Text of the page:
Amnesty International urges Ukraine not to extradite refugee to Uzbekistan
Amnesty International calls on the Ukrainian authorities not to extradite Ruslan Suleymanov to Uzbekistan where he would be at risk of torture and other grave human rights violations. In accordance with its international obligations Ukraine should not extradite refugees or asylum-seekers to any country where they would face a serious risk of the death penalty, torture or other grave human rights abuses.
Amnesty International urges the Ukrainian authorities to immediately release Ruslan Suleymanov so that he can take up the offer of resettlement in a third country.
Ruslan Suleymanov was working as a manager in a very successful private construction company “Karavan Bazar”, in Uzbekistan. Starting in 2008, the company was reportedly raided by influential individuals. When the company refused to hand over shares in the company, many managers in the company faced charges related to economic crimes.
Fearing that he too would face prosecution and an unfair trial, Ruslan Suleymanov moved first to Kyrgyzstan where he applied for and gained citizenship and then in November 2010 he moved to Ukraine. On 25 February 2011, he was detained in Chernigov when he went to the Ministry of Interior branch there to apply for a work permit. In violation of Ukrainian law and international standards, he did not have access to lawyer until 18 May 2011. On 12 May 2011 the General prosecutor’s Office approved his extradition to Uzbekistan to stand trial for economic crimes. On 20 May 2011, Ruslan Suleymanov applied for asylum in Ukraine. His application was rejected on appeal on 2 July 2012, and is currently being considered by the Higher Administrative Court. Ruslan Suleymanov also applied for complementary protection in Ukraine, and that application is under consideration. His appeals against the extradition order have also been unsuccessful. The UN refugee agency (UNHCR) recognized him as a refugee under the UNHCR mandate on 18 May 2012 and proceeded to seek his resettlement. Under Ukrainian law a person may be detained for extradition no longer than 18 months after which they must be released. The 18 month period is due to expire on 25 September. He was moved from Chernigov detention facility to a detention facility in Kyiv on 7 September in preparation for extradition. As there are direct flights to Tashkent from Kyiv on Tuesdays and Thursdays from Kyiv it is feared that he will be extradited on Thursday night.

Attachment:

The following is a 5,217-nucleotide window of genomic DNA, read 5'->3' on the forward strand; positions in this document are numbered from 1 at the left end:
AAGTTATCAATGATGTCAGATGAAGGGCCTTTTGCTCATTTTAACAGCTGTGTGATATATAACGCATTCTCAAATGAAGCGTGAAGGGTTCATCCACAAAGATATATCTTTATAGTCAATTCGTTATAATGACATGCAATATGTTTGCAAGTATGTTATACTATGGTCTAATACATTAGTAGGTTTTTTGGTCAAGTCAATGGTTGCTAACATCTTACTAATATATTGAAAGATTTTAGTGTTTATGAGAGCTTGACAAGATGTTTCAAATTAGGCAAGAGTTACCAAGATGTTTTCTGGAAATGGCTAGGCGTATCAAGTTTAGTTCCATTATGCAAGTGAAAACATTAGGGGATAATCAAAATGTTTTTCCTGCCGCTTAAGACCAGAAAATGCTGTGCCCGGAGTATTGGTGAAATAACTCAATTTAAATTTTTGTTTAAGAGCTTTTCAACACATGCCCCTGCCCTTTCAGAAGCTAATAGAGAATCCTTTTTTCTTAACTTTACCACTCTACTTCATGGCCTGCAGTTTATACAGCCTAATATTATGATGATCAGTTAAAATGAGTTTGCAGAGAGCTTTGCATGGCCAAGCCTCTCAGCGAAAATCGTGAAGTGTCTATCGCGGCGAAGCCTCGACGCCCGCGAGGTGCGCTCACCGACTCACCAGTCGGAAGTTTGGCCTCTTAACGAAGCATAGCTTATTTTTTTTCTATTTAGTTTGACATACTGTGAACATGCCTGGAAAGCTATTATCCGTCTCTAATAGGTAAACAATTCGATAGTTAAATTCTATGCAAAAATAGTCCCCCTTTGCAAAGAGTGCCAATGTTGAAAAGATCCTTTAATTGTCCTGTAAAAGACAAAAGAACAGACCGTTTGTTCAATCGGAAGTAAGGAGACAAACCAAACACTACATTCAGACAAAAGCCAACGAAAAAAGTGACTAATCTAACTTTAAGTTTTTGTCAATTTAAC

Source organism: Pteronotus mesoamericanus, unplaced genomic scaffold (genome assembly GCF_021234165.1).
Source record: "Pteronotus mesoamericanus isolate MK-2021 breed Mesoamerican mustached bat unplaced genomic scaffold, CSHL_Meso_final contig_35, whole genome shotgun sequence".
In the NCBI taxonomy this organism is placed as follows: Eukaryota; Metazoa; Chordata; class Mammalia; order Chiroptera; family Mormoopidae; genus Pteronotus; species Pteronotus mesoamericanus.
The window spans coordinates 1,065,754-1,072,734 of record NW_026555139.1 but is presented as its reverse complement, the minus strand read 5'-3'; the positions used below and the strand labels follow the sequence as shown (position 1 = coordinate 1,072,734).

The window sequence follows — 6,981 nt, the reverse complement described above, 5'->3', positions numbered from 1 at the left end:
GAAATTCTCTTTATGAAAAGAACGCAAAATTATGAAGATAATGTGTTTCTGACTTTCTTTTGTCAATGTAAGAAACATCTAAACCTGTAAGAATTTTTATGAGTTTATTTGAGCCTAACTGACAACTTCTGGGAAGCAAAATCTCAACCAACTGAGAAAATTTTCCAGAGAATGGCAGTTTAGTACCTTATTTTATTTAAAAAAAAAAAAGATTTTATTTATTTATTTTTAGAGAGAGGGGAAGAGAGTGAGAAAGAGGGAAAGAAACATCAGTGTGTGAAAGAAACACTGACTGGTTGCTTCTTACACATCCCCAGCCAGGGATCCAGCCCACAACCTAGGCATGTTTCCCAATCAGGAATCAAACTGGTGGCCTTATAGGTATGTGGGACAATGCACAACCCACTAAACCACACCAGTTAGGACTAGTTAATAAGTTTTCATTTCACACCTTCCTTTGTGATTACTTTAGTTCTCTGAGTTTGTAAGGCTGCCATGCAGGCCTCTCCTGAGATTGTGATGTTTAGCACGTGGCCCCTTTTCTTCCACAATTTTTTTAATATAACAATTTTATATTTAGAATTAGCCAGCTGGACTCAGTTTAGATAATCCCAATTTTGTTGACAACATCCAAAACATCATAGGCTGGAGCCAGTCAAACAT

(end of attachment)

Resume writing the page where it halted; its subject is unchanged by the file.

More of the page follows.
Despite repeated assertions by Uzbekistan that the practice of torture has significantly decreased over the last years, Amnesty International has continued to receive reports of widespread torture and other ill-treatment of detainees and prisoners. According to these reports, in most cases the authorities failed to conduct prompt and impartial investigations into the allegations of torture and other ill-treatment. Amnesty International is concerned that impunity prevails as prosecution of individuals suspected of being responsible for torture or other ill-treatment remains the exception rather than the rule. Reports of torture or other ill-treatment stem not only from men and women suspected of membership of banned Islamic groups or Islamist parties or of having committed terrorist offences, but from all layers of civil society, including human rights activists, journalists, businessmen and former - often high-profile - members of the government and security forces. Amnesty International’s research has found that most of those forcibly returned to Uzbekistan are held in incommunicado detention, thereby increasing their risk of being tortured or otherwise ill-treated. The European Court of Human Rights (ECtHR) has issued multiple rulings prohibiting states from returning persons to Uzbekistan on the basis of a risk of torture. For example, the ECtHR ruled on 10 June 2010 in the case Garayev v. Azerbaijan that the extradition of Shaig Garayev from Azerbaijan to Uzbekistan would be in violation of Article 3 [prohibition of torture] of the European Convention on Human Rights. The court stated that “any criminal suspect held in custody [in Uzbekistan] faces a serious risk of being subjected to torture or inhuman or degrading treatment both in order to extract a confession and as a punishment for being a criminal.” The ECtHR has issued at least 10 more rulings prohibiting the return of criminal suspects to Uzbekistan on the basis of a risk of torture.
As a state party to the 1951 Geneva Convention relating to the Status of Refugees, the Ukrainian authorities must not forcefully return refugees or asylum-seekers to any country where they would face a serious risk of the death penalty, torture or other grave human rights abuses. Furthermore, the authorities must ensure that Ruslan Suleymanov has access to fair asylum procedures, including a thorough review of his asylum claim on appeal.